On our Facebook wall in January, we received a lot of great pictures of New Year’s activities, winter sports, favorite cars and snowmen. Here are some of our favorites that we posted on our Pure Michigan Flickr page. Thanks as always to everybody who shared pictures!
Aaron Peterson, a contributing photographer for Michigan Travel Ideas, is always up for a challenge, especially if it involves the outdoors and equipment. Aaron shares one of his favorite ski hang outs, Marquette Mountain.
One of the things I love about living near Marquette is immediate access to outdoor opportunities. Marquette Mountain ski area sits within city limits, less than 10 minutes from downtown shopping such as the Masonic Square Mall on Washington Street. In fact, you can see the white ribbons of runs from there!
Marquette Mountain is on one of a string of rugged hills rimming the city and leading north into the Huron Mountain range. Its location near the shore of Lake Superior, and 600 feet of vertical rise, means that dense clouds of lake-effect snow dump around 200 inches of white stuff annually. Yep, that means we average 130 days of skiing, from Thanksgiving through April!
You’ll need more than one day to tackle the mountain, which offers something for everyone, with 25 runs and three terrain parks. Marquette Mountain is home to some talented freestyle skiers and snowboarders who take full advantage of the parks. It’s always a thrill to check out the new tricks being thrown down on Contour’s jumps and rails. Looking for something more intense? Try Chute with 35- to 50-foot decks. Ridge caters to beginners.
When the snow is especially good and I’m feeling brave, I head for the backcountry and ski Renegade and Weasels Gulch. At the end of those runs, you cross a bridge over the fast-moving Carp River to catch chair three to the top.
Hint: You’ll want to get to the hill early to get good parking near the chalet. The lot fills up quickly, and parking in the overflow area means having to cross highway M-553 with an armload of equipment. The chalet is fairly small, so I dress for the hill ahead of time to avoid the crowds inside.
Aaron Peterson is a travel photographer based near Lake Superior on Michigan’s Upper Peninsula. His work has appeared in several publications, including Michigan Travel Ideas, Outside, National Geographic Adventure and Outdoor Life.
February’s page of the 2012 Pure Michigan calendar features a photo of an ice climber scaling a frozen waterfall in Munising, one of the state’s most popular destinations for the activity. Garrett Peabody, owner of Peabody Ice Climbing Club in Fenton, shares some insights into this exciting sport and why Michigan is such a popular destination for it.
Q: How does somebody get started with ice climbing?
A: Ice climbing is a lot like rock climbing with respect to movement and belay systems. Understanding those concepts helps when getting started, though they can be learned quickly. Climbing outdoors or in a climbing gym is a great place to practice those skills in a controlled environment. That said, ice climbing requires additional considerations because of conditions and needed equipment.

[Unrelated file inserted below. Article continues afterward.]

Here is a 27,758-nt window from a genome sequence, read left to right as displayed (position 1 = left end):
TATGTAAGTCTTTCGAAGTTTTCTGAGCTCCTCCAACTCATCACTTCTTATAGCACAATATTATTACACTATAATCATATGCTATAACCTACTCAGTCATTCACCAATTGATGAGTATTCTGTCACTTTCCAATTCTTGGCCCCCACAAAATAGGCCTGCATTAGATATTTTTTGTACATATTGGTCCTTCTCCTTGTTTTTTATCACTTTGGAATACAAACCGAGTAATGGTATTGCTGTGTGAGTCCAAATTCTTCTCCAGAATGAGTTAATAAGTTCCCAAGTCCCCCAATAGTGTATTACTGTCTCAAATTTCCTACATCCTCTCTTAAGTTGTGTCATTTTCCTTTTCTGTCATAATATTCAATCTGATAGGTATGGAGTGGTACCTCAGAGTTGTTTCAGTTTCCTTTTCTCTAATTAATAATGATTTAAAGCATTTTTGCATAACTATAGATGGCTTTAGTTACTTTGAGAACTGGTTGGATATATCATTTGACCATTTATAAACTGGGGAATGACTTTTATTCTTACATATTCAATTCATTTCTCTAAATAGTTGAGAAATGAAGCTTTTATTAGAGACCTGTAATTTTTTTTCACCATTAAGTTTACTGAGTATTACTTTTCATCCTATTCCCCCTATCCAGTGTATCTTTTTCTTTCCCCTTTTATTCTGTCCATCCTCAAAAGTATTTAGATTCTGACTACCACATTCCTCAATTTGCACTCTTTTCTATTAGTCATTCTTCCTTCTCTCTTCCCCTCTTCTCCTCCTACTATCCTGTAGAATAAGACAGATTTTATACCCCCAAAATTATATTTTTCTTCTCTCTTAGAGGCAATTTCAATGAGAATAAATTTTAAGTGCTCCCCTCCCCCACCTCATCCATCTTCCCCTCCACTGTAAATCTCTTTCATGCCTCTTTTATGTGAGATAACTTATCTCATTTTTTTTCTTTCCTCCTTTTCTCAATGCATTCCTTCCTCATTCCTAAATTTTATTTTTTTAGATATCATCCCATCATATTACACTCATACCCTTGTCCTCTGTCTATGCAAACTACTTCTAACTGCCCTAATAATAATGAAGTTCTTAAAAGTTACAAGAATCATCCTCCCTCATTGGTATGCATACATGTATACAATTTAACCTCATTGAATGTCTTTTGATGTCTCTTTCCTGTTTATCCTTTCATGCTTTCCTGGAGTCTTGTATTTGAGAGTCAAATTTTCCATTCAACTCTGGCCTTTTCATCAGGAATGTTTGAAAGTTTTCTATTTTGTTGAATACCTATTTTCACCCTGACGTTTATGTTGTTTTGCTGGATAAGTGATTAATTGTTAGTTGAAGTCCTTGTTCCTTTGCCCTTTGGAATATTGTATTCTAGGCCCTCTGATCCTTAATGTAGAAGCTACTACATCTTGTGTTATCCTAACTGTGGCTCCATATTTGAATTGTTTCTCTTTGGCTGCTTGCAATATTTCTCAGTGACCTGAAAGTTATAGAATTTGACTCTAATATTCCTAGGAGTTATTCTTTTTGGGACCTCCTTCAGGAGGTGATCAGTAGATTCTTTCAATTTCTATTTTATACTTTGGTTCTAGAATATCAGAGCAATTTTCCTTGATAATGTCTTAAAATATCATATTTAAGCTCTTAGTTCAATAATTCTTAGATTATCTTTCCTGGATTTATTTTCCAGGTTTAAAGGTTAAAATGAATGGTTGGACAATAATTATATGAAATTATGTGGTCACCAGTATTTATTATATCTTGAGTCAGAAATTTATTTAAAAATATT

Q: What equipment do you need?
A: Clothing suitable for cold temperatures with a water resistant shell is best. Harness, boots, ice axes, crampons, helmet and gloves. Eye protection helps too. The equipment is technical, and it helps to have a knowledgeable person go through its features and functions prior to using.
Q: Do you need any special skills?
A: A sense of awareness helps. Ice climbing involves inherent risk. The risk can be addressed by being aware of the situation and learning from others with experience.
Q: Where can you ice climb around Michigan?
A: Most of the climbing in Michigan is focused along the shore of Lake Superior in Munising. There are literally miles of sandstone cliff lined with hundreds of frozen waterfalls ranging from 20 to 210 ft tall.
Q: Do people travel to Michigan to ice climb?
A: Absolutely. Many come from surrounding states as we are home to one of the best ice climbing regions in the country.
Q: Do you have any tips for ice climbers – regardless of experience?
A: Communication is key. Climbing is an individual and team pursuit combined. Being aware of your and your partner’s combination of ability and experience is inherent to safety and success.
Q: How can people learn more about ice climbing?
A: The Michigan Ice Fest in Munising in early February is the best way to see and experience the sport firsthand in its true element. It is hosted by Downwind Sports out of Marquette. Interested individuals can demo equipment, participate in a clinic with a professional climber, view slide shows of their trips, do some climbing and see the scenery. There is a lot of info online. Alternatively, interested parties can contact us if they have questions.
A: Peabody Ice Climbing Club is an ice climbing venue. Two towers, 45 and 72 ft tall, are iced over in the winter to offer a place for experienced ice climbers to train. Trying out ice climbing on these towers also provides a great introduction to people interested in the sport. The club is located on an old apple orchard south of Fenton. We provide gear and instruction. See our Facebook page for conditions and general information. Call us at (810)433-3304 or e-mail us at firstname.lastname@example.org with questions.